Attribution Analysis

MoneyBestPal Team
A method of evaluating the performance of a portfolio or a fund manager against a benchmark, such as an index or a market segment.

Attribution analysis is a method of evaluating the performance of a portfolio or a fund manager against a benchmark, such as an index or a market segment. The sources of excess returns, or alpha, produced by the manager's active investing choices can be identified. 

It is also possible to utilize attribution analysis to evaluate the effects of numerous variables on desired outcomes like customer usage, retention, or satisfaction, such as marketing efforts, customer support activities, or the introduction of new services.

Attribution analysis is primarily composed of three elements: market timing, security selection, and asset allocation. The distribution of the portfolio's assets among various asset classes, sectors, geographies, or styles is referred to as asset allocation. The selection of specific securities within each asset class or market sector is referred to as security selection. Timing the purchase and sale of securities in accordance with market trends or projections is referred to as market timing.

A benchmark that embodies the passive investment approach must be used to compare the results of the portfolio in order to do an attribution analysis. The active return, or discrepancy between the returns of the portfolio and those of the benchmark, can be broken down into a number of components that show the relative contributions of the various components to the excess returns. For example, one can use the Brinson-Fachler model to calculate the attribution effects of asset allocation and security selection:
  • Asset allocation effect = Sum of (Portfolio weight - Benchmark weight) x (Benchmark return - Total benchmark return)
  • Security selection effect = Sum of (Portfolio weight x (Portfolio return - Benchmark return))
  • Interaction effect = Sum of ((Portfolio weight - Benchmark weight) x (Portfolio return - Benchmark return))
  • Active return = Asset allocation effect + Security selection effect + Interaction effect

The asset allocation effect quantifies the degree to which the portfolio's performance is impacted by the asset weights' departure from the benchmark weights. The security selection effect calculates how much the returns on the stocks in the portfolio deviate from the returns on the securities in the benchmark. The interaction effect quantifies the degree to which decisions regarding asset allocation and security selection interact to affect the performance of the portfolio.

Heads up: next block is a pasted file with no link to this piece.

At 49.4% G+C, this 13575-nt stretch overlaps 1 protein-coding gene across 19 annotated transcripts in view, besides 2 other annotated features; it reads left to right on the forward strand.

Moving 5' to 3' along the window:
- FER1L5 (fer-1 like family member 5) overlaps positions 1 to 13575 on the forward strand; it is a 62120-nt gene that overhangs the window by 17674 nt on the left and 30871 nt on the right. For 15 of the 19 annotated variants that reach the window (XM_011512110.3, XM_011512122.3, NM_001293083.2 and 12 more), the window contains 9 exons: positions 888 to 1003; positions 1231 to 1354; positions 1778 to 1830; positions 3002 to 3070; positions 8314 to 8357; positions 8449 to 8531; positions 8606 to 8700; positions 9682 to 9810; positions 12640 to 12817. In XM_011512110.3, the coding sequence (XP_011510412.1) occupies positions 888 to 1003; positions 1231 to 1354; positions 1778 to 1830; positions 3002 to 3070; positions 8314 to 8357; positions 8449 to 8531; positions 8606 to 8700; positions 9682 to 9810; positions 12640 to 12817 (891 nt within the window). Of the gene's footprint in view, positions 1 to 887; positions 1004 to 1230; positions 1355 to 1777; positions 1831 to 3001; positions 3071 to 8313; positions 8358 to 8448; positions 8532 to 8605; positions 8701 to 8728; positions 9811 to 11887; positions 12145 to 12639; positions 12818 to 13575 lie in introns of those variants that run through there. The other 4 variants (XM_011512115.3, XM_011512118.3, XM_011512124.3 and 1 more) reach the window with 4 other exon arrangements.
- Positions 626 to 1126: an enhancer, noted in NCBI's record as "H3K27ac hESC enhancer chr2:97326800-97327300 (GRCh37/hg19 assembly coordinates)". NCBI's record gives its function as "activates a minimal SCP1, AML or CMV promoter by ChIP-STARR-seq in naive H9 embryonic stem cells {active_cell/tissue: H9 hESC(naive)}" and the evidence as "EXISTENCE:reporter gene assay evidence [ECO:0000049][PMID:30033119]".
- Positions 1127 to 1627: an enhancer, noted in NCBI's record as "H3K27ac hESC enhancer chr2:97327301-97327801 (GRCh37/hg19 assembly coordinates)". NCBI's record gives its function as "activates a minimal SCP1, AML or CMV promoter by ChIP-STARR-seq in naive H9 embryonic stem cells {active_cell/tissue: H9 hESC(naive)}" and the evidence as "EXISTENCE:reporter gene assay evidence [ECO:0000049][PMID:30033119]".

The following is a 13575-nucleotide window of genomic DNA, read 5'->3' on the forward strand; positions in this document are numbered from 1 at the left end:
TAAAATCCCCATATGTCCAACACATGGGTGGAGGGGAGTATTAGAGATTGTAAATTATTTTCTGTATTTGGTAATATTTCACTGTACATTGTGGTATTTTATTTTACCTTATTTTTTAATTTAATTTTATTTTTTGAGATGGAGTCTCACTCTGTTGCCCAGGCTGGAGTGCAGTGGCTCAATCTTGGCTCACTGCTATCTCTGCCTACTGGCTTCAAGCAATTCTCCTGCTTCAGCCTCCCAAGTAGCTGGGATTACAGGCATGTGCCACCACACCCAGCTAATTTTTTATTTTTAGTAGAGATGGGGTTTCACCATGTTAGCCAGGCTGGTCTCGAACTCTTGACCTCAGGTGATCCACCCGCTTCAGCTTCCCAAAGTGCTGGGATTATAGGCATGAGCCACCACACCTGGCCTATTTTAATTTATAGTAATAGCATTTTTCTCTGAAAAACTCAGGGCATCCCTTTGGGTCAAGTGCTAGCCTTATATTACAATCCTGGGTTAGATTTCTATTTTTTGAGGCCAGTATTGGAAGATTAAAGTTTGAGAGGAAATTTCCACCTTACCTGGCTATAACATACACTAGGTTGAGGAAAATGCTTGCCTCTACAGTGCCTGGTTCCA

The market timing effect can be measured by comparing the portfolio's returns with those of a benchmark that adjusts for market movements. For example, one can use the Treynor-Mazuy model to calculate the market timing effect:

Market timing effect = Beta x (Market return - Risk-free rate) x (Market return - Portfolio return)

The market timing effect quantifies the degree to which the portfolio's performance is affected by its exposure to market risk and its propensity to foresee market alterations. When the market performed well, the portfolio's exposure to market risk increased; conversely, when the market performed poorly, the exposure to market risk declined.

Both portfolio managers and investors should consider attribution analysis. Attribution analysis can aid portfolio managers in assessing their investment methods, determining their strengths and limitations, and explaining their value proposition to their clients. Attribution analysis can assist investors in understanding how their portfolio managers produce returns, evaluating their risk-adjusted performance, and contrasting them with other managers or benchmarks.

Attribution analysis is not without limitations, however. Some of the challenges of attribution analysis include:
  • Selecting a benchmark that accurately captures the goals, limitations, and investing universe of the portfolio
  • Incorporating currency impacts, transaction costs, taxes, fees, and more variables that have an impact on the returns of the portfolio
  • Dealing with complexity that may not be accommodated by straightforward attribution models, such as non-linear relationships, multi-factor models, dynamic strategies, leverage, derivatives, and other difficulties
  • Using caution when interpreting the findings and being aware of each attribution model's assumptions and restrictions

Although attribution analysis is a helpful tool for assessing and explaining portfolio performance, it shouldn't be applied in isolation or without the appropriate context. Along with other performance evaluation techniques like risk analysis, style analysis, factor analysis, scenario analysis, and peer group analysis, attribution analysis should be used to evaluate performance.